We'll be signing for the new mortgage late December for 2.14% fixed for 5 years. We'll have about $600 in daily interest to pay to get this rate as our current mortgage matures mid-February.

    We didn't have any leftover cash again to put towards the TFSA goals. Not looking likely to meet our TFSA goal.

    Waiting for the response from the government for the T1213 (Request to Reduce Tax Deductions at Source) forms I sent for my wife and I.

    Goals for 2016:
    Max out RRSP contributions. (automatic bi-weekly deposits, on track)
    Max out RESP contributions. (automatic bi-weekly deposits, on track)
    Contribute $5,500 each to TFSA. This is the last bucket to fill up after all the others, see note below. ($4,460 each to date, $0 change)

    Goals for 2017:
    Max out RRSP contributions. (automatic bi-weekly deposits)
    Max out RESP contributions. (automatic bi-weekly deposits)
    Contribute $5,500 each to TFSA.

    Assets:
    House - $447,347 (+$580) (assume inflation increases of 0.13%/mo, based off annual property tax assessment year-to-year)
    SUV - $18,175 (-$175) (2013 model year. I depreciate it $175/mo)
    Car - $7,075 (-$75) (2009 model year. I depreciate it $75/mo)
    Non-Registered Portfolio - $17,630 (-$310) (work share purchase plan, I sell when ~$4K vests and put against mortgage, see notes below)
    DC Pension (mine) - $94,730 (+$1,730) (contribute 4% of salary, company puts in 6%)
    RRSP (mine) - $90,395 (+$3,095) (Couch Potato at Questrade)
    DB Pension (wife) - $167,640 (+$3,050) (based on rough extrapolation of annual statements)
    RRSP (wife) - $20,110 (+$335) (CP at Questrade)
    TFSA (mine) - $23,340 (+$1,435) (some cash, some CP at Questrade)
    TFSA (wife) - $17,735 (+$5) (some cash, some CP at Questrade)
    Cash - $3,950 (+$1,385) (I target to maintain no more than $5,500 for cash flow)
    Total Assets $908,135 (+$11,060)

    Liabilities:
    House mortgage - $149,705 (-$1,120) (Fixed at 3.04%, renewing Dec 2016 at 2.14%)
    Credit cards - $3,875 (+$1,090) (current snapshot, we pay off every month)
    Total Liabilities $153,580 (-$30)

    Net Worth: $754,555 (+$11,090)

  9. #18
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    January 1, 2017

    2016 has been a good year. Despite no raises or bonuses we were able to save quite a bit and increase our net worth $130,000 year-over-year. That includes ~$28,000 off our mortgage, $85,000 increase in our RRSP/pensions, and $11,000 increase in TFSA. The only goal we didn’t quite make was to contribute $5,500 each to our TFSAs, which we were short by $2,080. In retrospect, if we’re going to meet this goal for 2017, we’ll have to get it done by October. November/December is tough to find extra cash because of Christmas and nanny bonus.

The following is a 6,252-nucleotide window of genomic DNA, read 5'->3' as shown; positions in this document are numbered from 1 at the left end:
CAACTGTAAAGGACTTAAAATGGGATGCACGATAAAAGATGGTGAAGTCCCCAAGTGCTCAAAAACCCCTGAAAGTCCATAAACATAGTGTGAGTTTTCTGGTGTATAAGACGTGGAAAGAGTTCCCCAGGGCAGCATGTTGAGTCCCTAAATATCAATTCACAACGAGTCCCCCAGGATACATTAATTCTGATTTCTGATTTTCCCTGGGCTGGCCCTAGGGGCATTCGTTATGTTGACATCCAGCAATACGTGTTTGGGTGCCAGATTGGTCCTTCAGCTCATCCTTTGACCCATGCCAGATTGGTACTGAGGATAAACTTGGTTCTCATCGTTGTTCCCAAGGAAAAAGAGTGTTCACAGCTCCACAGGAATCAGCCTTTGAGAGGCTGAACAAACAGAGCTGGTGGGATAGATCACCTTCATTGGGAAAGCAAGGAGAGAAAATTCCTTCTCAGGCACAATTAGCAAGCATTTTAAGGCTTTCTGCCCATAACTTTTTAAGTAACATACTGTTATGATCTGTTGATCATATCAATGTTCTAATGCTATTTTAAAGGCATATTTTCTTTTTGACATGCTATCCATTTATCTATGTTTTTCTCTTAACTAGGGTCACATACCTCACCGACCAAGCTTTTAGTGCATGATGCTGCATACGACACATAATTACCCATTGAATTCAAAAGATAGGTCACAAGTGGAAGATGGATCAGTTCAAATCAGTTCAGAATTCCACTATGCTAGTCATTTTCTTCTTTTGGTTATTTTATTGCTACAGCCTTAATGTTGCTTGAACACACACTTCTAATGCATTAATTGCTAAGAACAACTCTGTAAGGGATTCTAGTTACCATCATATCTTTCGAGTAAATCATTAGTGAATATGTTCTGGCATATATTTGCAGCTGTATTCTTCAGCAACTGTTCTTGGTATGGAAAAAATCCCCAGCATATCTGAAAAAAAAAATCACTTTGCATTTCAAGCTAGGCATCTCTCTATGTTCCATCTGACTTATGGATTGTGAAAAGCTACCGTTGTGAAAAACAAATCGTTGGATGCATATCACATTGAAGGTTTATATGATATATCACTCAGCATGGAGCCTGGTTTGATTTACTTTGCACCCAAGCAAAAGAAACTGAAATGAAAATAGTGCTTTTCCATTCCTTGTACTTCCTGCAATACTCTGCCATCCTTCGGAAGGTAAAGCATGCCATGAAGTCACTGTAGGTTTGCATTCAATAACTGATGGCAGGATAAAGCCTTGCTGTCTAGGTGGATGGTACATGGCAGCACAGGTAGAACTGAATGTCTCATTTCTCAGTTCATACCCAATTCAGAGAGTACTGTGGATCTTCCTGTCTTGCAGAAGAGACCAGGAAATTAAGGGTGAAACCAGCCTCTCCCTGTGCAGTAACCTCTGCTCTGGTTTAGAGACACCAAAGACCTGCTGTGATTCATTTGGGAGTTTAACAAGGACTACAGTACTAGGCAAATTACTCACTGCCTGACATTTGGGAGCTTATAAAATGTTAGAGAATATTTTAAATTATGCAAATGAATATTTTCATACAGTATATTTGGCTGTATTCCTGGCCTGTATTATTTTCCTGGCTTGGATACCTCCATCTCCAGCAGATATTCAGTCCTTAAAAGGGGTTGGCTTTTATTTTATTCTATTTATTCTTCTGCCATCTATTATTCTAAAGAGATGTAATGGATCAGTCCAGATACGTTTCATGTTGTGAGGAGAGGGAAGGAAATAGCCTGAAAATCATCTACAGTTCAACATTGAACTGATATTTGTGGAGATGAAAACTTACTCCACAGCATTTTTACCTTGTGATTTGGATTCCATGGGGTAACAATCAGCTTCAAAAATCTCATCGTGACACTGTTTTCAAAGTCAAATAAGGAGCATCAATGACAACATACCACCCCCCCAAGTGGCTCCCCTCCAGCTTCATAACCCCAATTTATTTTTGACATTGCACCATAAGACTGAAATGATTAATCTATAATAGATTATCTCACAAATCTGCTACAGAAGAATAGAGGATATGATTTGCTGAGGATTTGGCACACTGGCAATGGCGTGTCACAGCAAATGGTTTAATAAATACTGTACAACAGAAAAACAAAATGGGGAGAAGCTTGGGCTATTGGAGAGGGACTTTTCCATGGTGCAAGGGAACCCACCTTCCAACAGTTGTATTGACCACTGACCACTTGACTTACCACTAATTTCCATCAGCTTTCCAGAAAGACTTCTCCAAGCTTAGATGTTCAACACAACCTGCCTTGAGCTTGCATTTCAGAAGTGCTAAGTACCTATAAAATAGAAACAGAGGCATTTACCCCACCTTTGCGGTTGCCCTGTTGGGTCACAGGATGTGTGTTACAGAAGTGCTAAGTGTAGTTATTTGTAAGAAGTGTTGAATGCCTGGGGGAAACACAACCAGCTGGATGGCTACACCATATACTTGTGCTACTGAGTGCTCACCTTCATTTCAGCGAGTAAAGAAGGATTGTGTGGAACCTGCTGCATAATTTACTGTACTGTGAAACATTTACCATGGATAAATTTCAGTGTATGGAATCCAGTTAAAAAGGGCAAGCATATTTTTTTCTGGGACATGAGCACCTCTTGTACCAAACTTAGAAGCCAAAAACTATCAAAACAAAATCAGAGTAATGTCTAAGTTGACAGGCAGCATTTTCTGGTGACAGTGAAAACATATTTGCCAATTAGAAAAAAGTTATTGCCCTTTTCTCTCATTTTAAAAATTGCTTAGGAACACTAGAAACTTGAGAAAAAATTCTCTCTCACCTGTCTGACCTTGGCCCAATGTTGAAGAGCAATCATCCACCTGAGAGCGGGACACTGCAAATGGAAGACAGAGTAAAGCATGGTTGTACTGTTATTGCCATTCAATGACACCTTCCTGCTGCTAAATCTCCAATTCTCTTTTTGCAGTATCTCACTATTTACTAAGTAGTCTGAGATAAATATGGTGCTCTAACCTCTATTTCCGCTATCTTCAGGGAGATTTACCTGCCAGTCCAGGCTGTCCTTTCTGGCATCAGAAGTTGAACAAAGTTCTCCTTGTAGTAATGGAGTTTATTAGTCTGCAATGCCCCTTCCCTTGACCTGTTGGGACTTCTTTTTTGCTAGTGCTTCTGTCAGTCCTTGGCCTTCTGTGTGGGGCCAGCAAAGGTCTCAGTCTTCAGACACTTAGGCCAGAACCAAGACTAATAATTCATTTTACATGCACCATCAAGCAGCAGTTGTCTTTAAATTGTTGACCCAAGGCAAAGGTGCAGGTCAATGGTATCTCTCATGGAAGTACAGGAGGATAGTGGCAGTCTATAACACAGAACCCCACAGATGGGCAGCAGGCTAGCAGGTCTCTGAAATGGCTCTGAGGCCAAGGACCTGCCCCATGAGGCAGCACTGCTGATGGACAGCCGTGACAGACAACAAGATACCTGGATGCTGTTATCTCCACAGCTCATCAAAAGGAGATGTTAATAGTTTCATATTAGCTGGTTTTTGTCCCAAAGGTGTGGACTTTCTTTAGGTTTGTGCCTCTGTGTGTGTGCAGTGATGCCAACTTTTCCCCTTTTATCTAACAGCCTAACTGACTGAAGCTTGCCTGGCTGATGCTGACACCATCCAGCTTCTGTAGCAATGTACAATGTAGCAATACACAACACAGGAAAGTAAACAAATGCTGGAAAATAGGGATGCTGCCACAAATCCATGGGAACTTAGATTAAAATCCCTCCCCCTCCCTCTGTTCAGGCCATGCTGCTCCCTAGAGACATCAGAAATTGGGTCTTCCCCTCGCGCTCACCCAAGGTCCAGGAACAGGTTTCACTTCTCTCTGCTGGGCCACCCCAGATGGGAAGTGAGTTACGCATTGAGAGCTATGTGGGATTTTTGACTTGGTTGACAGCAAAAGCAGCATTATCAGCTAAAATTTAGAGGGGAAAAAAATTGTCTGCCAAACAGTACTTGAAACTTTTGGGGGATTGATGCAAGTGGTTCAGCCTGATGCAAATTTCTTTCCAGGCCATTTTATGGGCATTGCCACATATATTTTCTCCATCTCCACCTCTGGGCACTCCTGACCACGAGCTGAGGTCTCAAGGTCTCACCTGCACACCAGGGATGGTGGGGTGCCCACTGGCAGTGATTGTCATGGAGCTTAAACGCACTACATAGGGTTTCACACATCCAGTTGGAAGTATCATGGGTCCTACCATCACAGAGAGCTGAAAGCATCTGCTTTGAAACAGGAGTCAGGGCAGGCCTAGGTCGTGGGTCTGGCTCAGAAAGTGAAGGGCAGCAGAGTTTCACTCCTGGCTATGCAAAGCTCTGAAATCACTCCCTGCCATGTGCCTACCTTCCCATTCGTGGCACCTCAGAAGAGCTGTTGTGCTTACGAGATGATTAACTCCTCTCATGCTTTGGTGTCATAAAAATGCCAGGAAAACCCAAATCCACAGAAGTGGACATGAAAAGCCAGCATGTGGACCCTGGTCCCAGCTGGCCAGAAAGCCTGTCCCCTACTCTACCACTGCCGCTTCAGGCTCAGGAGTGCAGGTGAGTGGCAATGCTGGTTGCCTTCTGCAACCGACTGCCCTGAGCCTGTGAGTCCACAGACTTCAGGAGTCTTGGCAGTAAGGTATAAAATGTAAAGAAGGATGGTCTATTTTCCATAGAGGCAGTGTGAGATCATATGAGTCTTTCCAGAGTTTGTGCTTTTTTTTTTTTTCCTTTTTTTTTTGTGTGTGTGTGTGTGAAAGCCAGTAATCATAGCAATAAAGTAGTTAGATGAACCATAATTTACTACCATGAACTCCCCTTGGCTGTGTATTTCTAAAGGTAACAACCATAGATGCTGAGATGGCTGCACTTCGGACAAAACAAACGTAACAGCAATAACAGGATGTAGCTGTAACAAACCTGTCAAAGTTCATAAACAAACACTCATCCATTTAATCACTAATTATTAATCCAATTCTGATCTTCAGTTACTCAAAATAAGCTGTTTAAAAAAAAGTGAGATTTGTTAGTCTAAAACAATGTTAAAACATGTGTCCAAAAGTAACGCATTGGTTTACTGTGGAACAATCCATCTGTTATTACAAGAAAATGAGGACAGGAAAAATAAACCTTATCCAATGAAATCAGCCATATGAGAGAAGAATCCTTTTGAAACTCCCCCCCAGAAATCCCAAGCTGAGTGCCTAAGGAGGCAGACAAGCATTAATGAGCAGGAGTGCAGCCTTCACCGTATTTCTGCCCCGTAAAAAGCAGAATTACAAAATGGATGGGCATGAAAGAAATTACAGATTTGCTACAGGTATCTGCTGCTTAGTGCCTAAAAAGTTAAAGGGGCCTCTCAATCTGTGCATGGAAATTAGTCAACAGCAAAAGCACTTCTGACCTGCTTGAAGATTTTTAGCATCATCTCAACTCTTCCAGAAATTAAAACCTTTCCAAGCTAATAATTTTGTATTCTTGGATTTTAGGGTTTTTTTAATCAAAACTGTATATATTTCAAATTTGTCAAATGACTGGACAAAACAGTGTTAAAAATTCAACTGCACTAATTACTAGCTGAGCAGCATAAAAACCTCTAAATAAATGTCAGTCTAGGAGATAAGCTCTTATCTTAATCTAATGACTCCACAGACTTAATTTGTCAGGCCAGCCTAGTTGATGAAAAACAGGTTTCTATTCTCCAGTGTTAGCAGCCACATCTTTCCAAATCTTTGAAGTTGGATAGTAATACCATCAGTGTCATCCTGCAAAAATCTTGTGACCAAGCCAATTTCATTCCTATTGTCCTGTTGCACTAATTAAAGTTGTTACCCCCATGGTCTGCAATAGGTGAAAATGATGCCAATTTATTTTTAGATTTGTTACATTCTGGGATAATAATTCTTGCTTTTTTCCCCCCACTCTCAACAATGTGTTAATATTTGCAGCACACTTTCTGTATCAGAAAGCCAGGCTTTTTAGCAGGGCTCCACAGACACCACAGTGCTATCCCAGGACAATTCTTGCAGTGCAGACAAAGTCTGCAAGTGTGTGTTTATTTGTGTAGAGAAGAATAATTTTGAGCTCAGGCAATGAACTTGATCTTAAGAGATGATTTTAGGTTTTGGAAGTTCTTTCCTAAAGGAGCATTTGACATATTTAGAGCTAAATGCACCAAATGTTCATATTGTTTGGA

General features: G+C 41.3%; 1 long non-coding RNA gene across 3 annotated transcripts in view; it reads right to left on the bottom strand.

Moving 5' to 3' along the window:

I’ve decided to start including our RESP accounts in our Net Worth calculation. Although the money is ear-marked for our kids’ post-secondary, including it is an important piece of our family’s overall financial state.

    We’ve signed all the paperwork for the new mortgage (2.14% fixed 5 years) and the first withdrawal is January 13th. I’ll be selling my work share purchase plan vested shares in the next week to make a lump sum.

    I’m looking forward to when the 2016 TurboTax is out so I can run the numbers for the tax return. We’ll be getting money back. Whatever we get we’ll probably throw at the mortgage.

    Goals for 2016:
    Max out RRSP contributions. (automatic bi-weekly deposits) Complete
    Max out RESP contributions. (automatic bi-weekly deposits) Complete
    Contribute $5,500 each to TFSA. This is the last bucket to fill up after all the others. ($4,460 each for 2016, $0 change) $2,080 short.

    Goals for 2017:
    Max out RRSP contributions. (automatic bi-weekly deposits)
    Max out RESP contributions. (automatic bi-weekly deposits)
    Contribute $5,500 each to TFSA.

    Assets:
    House - $447,930 (+$580) (assume inflation increases of 0.13%/mo, based off annual property tax assessment year-to-year)
    SUV - $18,000 (-$175) (2013 model year. I depreciate it $175/mo)
    Car - $7,000 (-$75) (2009 model year. I depreciate it $75/mo)
    Non-Registered Portfolio - $19,910 (+$2,280) (work share purchase plan, I sell when ~$4K vests and put against mortgage)
    DC Pension (mine) - $97,455 (+$2,720) (contribute 4% of salary, company puts in 6%)
    RRSP (mine) - $90,795 (+$400) (Couch Potato at Questrade)
    DB Pension (wife) - $170,690 (+$3,050) (based on rough extrapolation of annual statements)
    RRSP (wife) - $20,425 (+$315) (CP at Questrade)
    TFSA (mine) - $24,690 (+$1,355) (some cash, some CP at Questrade)
    TFSA (wife) - $17,790 (+$55) (some cash, some CP at Questrade)
    RESP - $39,600 (CP e-Series at TD)
    Cash - $5,315 (+$1,365) (I target to maintain no more than $5,500 for cash flow)
    Total Assets $959,605 (+$11,870, +51,470 if you compare with last month due to addition of RESP to NW calculation)

    Liabilities:
    House mortgage - $150,355 (+$650) (Fixed at 2.14%)*
    Credit cards - $3,195 (-$680) (current snapshot, we pay off every month)
    Total Liabilities $153,545 (-$30)

    Net Worth: $806,055 (+$11,900, +51,500 if you compare with last month due to addition of RESP to NW calculation)

    *Mortgage went up because of interest fees for breaking early and only one payment in December.

  10. #19
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    Good work for the year. Hopefully 2017 is even more prosperous!

    Quote Originally Posted by coolbeans View Post
    I’m looking forward to when the 2016 TurboTax is out so I can run the numbers for the tax return. We’ll be getting money back. Whatever we get we’ll probably throw at the mortgage.
    Honestly, picking up the new tax software is probably the best part of January for me.

  11. #20
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    Great work Nobleea.